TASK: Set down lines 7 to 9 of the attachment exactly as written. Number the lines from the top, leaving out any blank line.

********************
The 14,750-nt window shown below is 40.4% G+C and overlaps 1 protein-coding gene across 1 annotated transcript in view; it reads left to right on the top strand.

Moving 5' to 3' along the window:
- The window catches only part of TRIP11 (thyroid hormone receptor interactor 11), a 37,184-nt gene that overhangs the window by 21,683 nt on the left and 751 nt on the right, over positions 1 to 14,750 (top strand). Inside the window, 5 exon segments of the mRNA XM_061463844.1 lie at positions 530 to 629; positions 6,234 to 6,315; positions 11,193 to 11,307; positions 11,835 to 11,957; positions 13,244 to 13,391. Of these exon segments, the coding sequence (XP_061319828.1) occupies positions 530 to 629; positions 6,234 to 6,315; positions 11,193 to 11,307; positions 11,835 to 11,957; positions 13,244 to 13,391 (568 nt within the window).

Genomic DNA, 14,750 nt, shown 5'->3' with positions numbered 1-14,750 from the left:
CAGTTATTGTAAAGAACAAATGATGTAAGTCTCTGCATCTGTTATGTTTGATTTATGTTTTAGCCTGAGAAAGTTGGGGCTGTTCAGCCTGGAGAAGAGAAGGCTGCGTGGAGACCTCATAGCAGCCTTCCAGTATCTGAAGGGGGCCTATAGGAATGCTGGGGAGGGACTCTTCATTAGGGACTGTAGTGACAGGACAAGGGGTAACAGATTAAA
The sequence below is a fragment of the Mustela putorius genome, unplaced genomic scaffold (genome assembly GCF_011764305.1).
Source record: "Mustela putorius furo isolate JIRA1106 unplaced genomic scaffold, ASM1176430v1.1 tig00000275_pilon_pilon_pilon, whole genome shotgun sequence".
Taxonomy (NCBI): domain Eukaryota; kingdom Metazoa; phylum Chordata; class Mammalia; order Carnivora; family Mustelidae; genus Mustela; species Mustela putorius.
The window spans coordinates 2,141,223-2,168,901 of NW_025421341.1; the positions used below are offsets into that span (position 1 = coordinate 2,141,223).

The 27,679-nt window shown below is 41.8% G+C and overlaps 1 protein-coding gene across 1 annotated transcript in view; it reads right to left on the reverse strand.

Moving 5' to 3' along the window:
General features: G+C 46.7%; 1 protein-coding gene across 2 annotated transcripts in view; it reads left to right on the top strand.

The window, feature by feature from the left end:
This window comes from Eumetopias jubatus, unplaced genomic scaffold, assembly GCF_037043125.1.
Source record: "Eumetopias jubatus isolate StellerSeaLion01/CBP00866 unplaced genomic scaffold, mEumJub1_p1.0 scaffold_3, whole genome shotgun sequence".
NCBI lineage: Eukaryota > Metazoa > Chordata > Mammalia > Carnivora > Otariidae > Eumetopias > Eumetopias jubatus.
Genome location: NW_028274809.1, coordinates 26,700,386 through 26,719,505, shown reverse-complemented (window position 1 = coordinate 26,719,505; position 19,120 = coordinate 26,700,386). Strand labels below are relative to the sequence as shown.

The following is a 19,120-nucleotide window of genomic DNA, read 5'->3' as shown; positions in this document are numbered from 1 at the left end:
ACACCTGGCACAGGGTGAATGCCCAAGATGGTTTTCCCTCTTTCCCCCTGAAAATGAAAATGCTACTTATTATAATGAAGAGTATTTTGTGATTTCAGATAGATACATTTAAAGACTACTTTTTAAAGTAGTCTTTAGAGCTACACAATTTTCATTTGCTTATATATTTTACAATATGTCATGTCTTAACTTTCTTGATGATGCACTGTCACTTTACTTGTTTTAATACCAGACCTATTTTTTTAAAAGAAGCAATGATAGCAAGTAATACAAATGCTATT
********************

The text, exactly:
Source record: "Mustela putorius furo isolate JIRA1106 unplaced genomic scaffold, ASM1176430v1.1 tig00000275_pilon_pilon_pilon, whole genome shotgun sequence".
Taxonomy (NCBI): domain Eukaryota; kingdom Metazoa; phylum Chordata; class Mammalia; order Carnivora; family Mustelidae; genus Mustela; species Mustela putorius.
The window spans coordinates 2,141,223-2,168,901 of NW_025421341.1; the positions used below are offsets into that span (position 1 = coordinate 2,141,223).